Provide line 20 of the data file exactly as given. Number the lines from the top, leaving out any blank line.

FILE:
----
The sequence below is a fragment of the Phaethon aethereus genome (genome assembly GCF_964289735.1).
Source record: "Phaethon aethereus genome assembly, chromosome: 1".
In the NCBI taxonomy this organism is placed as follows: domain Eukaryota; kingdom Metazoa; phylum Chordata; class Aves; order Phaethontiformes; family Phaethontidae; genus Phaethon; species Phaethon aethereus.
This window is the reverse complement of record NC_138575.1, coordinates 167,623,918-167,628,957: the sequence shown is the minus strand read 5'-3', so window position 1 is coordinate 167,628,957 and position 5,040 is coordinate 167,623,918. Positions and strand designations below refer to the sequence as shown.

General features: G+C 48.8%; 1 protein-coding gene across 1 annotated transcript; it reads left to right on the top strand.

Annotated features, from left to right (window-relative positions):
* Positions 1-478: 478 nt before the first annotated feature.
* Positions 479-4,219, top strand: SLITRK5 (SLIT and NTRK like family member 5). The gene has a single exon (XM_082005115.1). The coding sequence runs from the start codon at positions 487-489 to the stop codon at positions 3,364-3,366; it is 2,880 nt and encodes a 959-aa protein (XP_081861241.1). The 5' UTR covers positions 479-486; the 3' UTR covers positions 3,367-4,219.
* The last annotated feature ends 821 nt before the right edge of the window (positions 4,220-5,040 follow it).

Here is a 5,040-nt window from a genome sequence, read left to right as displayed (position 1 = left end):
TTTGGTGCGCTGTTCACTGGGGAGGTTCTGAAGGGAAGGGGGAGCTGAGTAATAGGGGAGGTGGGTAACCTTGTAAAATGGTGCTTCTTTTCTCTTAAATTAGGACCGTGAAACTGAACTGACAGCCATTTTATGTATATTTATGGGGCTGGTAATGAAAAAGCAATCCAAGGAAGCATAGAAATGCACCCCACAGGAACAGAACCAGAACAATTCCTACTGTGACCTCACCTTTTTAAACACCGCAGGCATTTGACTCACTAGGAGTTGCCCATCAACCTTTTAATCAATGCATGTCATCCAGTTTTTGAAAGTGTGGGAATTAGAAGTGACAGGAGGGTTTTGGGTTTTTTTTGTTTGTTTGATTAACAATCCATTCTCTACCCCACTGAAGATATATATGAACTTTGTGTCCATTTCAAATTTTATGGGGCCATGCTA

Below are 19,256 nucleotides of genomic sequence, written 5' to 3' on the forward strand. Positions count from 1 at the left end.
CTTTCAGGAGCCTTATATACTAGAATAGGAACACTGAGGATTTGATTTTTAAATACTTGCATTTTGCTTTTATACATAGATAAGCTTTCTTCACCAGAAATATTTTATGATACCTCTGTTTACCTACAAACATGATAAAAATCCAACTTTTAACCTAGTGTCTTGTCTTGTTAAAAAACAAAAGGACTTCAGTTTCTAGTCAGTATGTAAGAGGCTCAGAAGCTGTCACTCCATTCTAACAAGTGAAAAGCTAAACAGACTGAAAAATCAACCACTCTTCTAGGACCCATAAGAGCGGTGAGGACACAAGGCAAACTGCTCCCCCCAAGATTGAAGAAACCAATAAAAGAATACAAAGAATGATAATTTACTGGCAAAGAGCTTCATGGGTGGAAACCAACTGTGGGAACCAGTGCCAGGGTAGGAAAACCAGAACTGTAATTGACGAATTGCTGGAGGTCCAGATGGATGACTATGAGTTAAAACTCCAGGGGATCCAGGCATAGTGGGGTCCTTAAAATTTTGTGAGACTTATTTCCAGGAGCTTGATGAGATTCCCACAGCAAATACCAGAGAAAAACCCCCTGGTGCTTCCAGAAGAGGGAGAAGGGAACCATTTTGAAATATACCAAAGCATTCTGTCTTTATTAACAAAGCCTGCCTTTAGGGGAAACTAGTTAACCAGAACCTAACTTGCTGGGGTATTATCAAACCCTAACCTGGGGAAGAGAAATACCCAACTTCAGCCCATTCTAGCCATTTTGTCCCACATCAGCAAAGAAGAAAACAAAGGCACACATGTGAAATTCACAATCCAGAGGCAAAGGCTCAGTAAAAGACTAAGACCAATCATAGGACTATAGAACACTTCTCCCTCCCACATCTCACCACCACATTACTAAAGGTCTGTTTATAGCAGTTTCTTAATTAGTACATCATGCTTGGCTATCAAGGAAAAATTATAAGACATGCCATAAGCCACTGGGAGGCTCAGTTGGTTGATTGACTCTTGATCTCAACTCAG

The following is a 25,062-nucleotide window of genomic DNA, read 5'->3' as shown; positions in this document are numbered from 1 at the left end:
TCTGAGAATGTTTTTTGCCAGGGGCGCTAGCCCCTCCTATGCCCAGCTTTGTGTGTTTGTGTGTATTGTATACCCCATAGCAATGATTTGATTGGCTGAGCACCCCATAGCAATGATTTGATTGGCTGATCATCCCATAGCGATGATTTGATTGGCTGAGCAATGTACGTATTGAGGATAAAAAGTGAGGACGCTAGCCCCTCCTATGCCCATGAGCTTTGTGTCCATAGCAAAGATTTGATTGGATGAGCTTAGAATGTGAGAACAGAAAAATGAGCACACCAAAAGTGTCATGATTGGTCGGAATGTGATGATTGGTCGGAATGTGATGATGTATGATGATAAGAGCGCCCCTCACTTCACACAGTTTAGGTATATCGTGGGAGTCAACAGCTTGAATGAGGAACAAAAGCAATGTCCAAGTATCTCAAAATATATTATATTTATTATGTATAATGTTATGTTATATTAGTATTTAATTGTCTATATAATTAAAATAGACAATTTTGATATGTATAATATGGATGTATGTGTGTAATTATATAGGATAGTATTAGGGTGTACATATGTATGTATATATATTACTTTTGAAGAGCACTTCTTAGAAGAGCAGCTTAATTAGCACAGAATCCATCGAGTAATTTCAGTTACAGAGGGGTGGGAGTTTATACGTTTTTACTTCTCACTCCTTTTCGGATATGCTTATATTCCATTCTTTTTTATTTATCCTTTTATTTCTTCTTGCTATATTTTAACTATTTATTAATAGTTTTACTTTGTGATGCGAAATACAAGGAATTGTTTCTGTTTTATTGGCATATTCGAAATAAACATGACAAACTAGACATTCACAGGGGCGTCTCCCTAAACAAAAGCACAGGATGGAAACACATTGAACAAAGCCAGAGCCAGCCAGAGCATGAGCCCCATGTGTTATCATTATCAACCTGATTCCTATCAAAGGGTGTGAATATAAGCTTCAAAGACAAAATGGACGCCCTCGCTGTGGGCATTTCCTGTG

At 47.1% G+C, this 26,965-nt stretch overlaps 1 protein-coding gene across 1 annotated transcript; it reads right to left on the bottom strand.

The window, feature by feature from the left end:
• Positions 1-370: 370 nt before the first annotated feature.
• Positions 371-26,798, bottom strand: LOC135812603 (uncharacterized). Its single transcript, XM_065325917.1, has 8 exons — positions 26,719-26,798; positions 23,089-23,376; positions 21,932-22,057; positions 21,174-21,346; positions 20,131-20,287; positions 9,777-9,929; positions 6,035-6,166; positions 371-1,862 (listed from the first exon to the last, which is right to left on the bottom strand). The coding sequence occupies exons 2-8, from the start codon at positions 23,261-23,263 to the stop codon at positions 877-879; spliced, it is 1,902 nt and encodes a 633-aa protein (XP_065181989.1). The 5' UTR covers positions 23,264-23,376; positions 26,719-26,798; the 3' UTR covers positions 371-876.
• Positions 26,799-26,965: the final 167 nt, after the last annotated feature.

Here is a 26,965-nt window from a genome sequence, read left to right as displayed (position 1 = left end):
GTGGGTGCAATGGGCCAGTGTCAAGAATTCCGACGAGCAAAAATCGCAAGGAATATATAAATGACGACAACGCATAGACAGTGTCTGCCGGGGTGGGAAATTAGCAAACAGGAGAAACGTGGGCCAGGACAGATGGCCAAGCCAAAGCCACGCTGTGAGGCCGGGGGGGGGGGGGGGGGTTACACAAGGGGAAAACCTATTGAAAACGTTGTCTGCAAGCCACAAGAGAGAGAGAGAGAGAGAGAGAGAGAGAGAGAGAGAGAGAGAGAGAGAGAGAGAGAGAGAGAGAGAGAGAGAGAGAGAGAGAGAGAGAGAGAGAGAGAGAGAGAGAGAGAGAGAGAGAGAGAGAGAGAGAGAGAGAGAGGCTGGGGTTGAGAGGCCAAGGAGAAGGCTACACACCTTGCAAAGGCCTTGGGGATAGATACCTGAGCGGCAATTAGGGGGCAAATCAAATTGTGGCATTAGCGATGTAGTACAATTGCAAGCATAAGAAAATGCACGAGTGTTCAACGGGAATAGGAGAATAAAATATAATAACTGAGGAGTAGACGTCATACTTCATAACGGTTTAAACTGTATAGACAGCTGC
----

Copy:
• Positions 26,799-26,965: the final 167 nt, after the last annotated feature.